Audio clip: Adobe Flash Player (version 9 or above) is required to play this audio clip. Download the latest version here. You also need to have JavaScript enabled in your browser.

Audio clip: Adobe Flash Player (version 9 or above) is required to play this audio clip. Download the latest version here. You also need to have JavaScript enabled in your browser.

 

 

 

¡Muy Caliente!

I am pleased to introduce the first post by another of the Southern Folklife Collection’s great student employees, Zachary Gossett. Always nice to see/hear what fresh ears can pull out of the stacks.

FC423014Overall, May has been strangely clement, but it’s a fair bet to expect hotter weather soon. Here’s a little salsa to heat things up too! This track, “Yo Quisiera Ser” by Hector Rivera y su Conjunto, features a typical salsa ensemble with Hector Rivera himself on piano.

Although the stacks are home to a large variety of musics associated with the American South, the first ≈7000 records alone are peppered with some wonderful cuts of Latin and Caribbean music, including this compilation of the Puerto Rican, Cuban, and Afro-Cuban music from New York. The label New World Records is “dedicated to the documentation of American music that is largely ignored by the commercial recording companies”, in a similar vein as the diverse collections of folk song procured by Alan Lomax. It’s quite spectacular what one might find while perusing the records.

Enjoy this excerpt from EP, call number FC423: Caliente = Hot: Puerto Rican and Cuban Musical Expression in New York , New World Records.

Listen for the piano montuno, a repeating rhythmic/melodic pattern essential to many styles of Latin music, the coro—or chorus (with call-and-response), and the groove of the percussion.

Audio clip: Adobe Flash Player (version 9 or above) is required to play this audio clip. Download the latest version here. You also need to have JavaScript enabled in your browser.

Also, I can’t help but include a bit of Rivera’s piano solo.

Audio clip: Adobe Flash Player (version 9 or above) is required to play this audio clip. Download the latest version here. You also need to have JavaScript enabled in your browser.

To hear more, visit the Southern Folklife Collection in Wilson Library.

 

Southern Folklife Collection welcomes the 48th annual ARSC Conference, May 14-17, 2014

ARSC 2014_Southern Folklife CollectionThe Southern Folklife Collection is honored to act as local host of the 48th annual conference for the Association for Recorded Sound Collections (ARSC), May 14-17 in Chapel Hill. For conference information, registration, schedules, and program abstracts, visit the ARSC site.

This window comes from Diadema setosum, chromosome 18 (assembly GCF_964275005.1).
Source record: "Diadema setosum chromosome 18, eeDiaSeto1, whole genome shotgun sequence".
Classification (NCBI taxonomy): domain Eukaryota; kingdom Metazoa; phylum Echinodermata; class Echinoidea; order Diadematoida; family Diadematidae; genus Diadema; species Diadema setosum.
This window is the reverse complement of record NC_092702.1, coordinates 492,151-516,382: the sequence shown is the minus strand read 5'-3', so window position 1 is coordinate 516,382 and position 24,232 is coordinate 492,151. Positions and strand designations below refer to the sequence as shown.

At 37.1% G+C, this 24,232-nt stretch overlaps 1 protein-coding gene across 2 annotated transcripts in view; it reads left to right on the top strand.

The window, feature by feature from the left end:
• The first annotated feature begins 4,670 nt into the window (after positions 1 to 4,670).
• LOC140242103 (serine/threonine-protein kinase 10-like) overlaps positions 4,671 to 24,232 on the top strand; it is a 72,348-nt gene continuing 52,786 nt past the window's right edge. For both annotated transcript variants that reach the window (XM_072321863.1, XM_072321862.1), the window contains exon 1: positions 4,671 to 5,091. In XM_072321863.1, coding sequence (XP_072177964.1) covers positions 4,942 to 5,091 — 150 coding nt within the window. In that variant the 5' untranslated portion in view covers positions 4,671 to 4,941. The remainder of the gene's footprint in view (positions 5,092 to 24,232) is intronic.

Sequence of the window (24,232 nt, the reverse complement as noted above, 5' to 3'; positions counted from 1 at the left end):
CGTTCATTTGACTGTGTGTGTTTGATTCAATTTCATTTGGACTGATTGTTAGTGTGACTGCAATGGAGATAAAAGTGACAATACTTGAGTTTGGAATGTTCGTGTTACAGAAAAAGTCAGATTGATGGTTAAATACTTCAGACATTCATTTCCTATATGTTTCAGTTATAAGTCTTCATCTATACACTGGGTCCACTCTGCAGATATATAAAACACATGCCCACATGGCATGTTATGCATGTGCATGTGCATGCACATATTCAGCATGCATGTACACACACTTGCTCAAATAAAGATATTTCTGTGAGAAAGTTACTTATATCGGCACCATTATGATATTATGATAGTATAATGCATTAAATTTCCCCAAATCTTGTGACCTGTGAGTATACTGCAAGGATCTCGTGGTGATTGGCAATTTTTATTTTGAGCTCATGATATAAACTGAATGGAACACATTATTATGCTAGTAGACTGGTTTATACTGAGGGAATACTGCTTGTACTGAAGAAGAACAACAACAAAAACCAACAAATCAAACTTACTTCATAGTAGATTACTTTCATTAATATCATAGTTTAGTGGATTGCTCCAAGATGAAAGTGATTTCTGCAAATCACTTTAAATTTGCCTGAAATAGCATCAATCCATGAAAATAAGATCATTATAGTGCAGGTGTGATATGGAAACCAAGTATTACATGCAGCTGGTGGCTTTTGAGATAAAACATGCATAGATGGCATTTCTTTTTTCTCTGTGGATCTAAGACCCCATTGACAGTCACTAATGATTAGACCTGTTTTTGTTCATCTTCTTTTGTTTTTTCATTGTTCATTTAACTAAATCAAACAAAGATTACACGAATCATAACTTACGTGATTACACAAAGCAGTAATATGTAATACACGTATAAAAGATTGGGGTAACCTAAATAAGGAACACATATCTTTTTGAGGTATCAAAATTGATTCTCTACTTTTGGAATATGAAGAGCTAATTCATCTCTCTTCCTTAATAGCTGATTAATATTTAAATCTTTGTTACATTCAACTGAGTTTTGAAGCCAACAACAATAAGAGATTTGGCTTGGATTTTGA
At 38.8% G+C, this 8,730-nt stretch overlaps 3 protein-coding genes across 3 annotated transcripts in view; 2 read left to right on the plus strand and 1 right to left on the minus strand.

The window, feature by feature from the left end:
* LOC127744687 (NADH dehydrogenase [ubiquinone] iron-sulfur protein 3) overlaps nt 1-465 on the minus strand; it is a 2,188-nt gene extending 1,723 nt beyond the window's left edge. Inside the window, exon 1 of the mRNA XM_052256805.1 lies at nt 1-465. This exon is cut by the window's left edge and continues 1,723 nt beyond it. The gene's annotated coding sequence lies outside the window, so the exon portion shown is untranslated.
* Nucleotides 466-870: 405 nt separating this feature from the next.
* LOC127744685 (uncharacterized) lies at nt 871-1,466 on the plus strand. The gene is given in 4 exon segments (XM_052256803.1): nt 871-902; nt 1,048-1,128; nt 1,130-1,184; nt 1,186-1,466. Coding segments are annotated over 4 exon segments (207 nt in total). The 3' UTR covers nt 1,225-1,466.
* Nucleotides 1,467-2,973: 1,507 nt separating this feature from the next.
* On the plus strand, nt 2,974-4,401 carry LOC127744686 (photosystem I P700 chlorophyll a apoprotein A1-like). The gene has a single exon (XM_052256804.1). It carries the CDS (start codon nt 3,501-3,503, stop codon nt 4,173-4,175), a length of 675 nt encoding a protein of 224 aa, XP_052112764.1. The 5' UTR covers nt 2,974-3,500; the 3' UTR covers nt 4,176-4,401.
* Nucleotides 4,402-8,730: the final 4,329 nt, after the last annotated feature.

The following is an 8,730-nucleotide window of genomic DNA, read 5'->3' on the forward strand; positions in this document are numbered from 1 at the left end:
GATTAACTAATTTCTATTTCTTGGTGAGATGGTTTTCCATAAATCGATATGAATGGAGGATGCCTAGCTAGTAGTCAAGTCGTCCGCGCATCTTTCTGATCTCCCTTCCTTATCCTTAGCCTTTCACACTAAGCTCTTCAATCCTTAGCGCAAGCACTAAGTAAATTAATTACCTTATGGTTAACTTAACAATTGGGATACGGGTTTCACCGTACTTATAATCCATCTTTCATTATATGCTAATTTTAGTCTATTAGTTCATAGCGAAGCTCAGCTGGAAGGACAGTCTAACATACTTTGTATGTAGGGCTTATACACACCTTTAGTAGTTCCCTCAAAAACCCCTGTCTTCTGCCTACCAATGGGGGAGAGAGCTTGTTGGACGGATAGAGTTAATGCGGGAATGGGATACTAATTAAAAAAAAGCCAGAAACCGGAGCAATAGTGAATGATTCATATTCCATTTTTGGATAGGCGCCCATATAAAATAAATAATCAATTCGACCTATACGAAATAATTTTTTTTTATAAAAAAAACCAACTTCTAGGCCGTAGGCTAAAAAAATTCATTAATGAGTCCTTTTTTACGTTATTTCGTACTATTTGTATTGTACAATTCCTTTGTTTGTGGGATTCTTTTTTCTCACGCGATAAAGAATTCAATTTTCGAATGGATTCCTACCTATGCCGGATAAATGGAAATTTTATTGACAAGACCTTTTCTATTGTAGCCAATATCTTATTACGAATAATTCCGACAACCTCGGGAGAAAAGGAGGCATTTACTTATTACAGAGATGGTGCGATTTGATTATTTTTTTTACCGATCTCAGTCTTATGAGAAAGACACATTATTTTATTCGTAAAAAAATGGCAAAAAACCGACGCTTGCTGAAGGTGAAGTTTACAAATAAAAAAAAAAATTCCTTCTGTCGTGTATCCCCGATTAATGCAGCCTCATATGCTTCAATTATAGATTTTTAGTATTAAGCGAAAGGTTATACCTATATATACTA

Highlights for conference participants include a tour of the Southern Folklife Collection, work-shops on Managing Digital Audio Collections and Audiotape Playback, panel sessions on producing reissues through the years and donating collections to archives, plus a wide variety of presentations on topics ranging from recording artists and labels to technology and restoration. A schedule of presentations and detailed abstracts are now available through the ARSC conference website. Looking forward to seeing everyone next week!

http://www.arsc-audio.org/conference/

 

Cataloger’s Corner: Moondog!

During a recent cataloging session, we stumbled across this 1953 EP by composer/performer/inventor/poet/philosopher Moondog (born Louis Thomas Hardin, b.1916-d.1999), hidden in between recordings by Dizzy Dean & his Country Cousins and the Circuit Rider Quartet.

Moondog, Improvisations at a Jazz Concert, Brunswick, 1953

Moondog grew up in the Midwest and became blind at age 16 after playing with a dynamite cap. In the 1940s, he moved to New York City, renamed himself after an ex-pet (a dog who liked to wail at the moon), and stationed himself on a Times Square traffic median where he played his own compositions on instruments that he’d designed and built. Some time during the 1950s, increasing crowds at his performances drove him to relocate to a quieter spot near the corner of 53rd Street and 6th Avenue—and to switch from playing music to standing still for eight hours a day, sometimes reading and selling his poetry. He typically carried a spear, wore a Viking helmet, long beard, and a robe he made from pieces of army blankets. (In 1965, the New York Times reported that he’d changed to a green velvet outfit in order to avoid the “G.I. connotations” of the army blankets).

In the meantime, Moondog also recorded a number of albums for Decca, Prestige, and Columbia and gained recognition as a serious avant-garde composer. Improvisations at a Jazz Concert is the only Moondog record on the Brunswick label. It features two of his self-made, self-designed instruments—the oo (a sort of miniature dulcimer) and the trimba (two small triangular drums with a cymbal attached), as well as his characteristically elastic approach to tempo and meter that he sometimes referred to as “snake time.” Billboard magazine called the EP “one of the unusual recordings of the year” when it came out in 1953, the reviewer suggesting that “those who react to rhythm should be intrigued.”

We’ve included here an excerpt from Side 1, entitled “Improvisation in 7/4.” The EP is available at the SFC, call no. 78-16420.

Audio clip: Adobe Flash Player (version 9 or above) is required to play this audio clip. Download the latest version here. You also need to have JavaScript enabled in your browser.

Moondog, Improvisation in 7/4

A Moondog documentary is soon to be released, the trailer for which is available here: http://thevikingof6thavenue.com/

 

 

Record of the Week: Alura Mack, “Beef Blood Blues”

Really nice to pull this out of the stacks, Female Country Blues Singers (1929-1931), SFC call number FC9785. Alura Mack, whose entire recorded output sadly makes up only 13 songs, was a legendarily bawdy blues pianist. “Beef Blood Blues” is perhaps the most macabre of all of her cuts, a sharp change in mood from uproariously immoral ditties such as “Loose Like That,” “Everybody’s Man is Mine,” and “I’m Busy, You Can’t Come In.” Check out the track below–a fittingly grim one for the worst day of the week.

Audio clip: Adobe Flash Player (version 9 or above) is required to play this audio clip. Download the latest version here. You also need to have JavaScript enabled in your browser.

SCAN013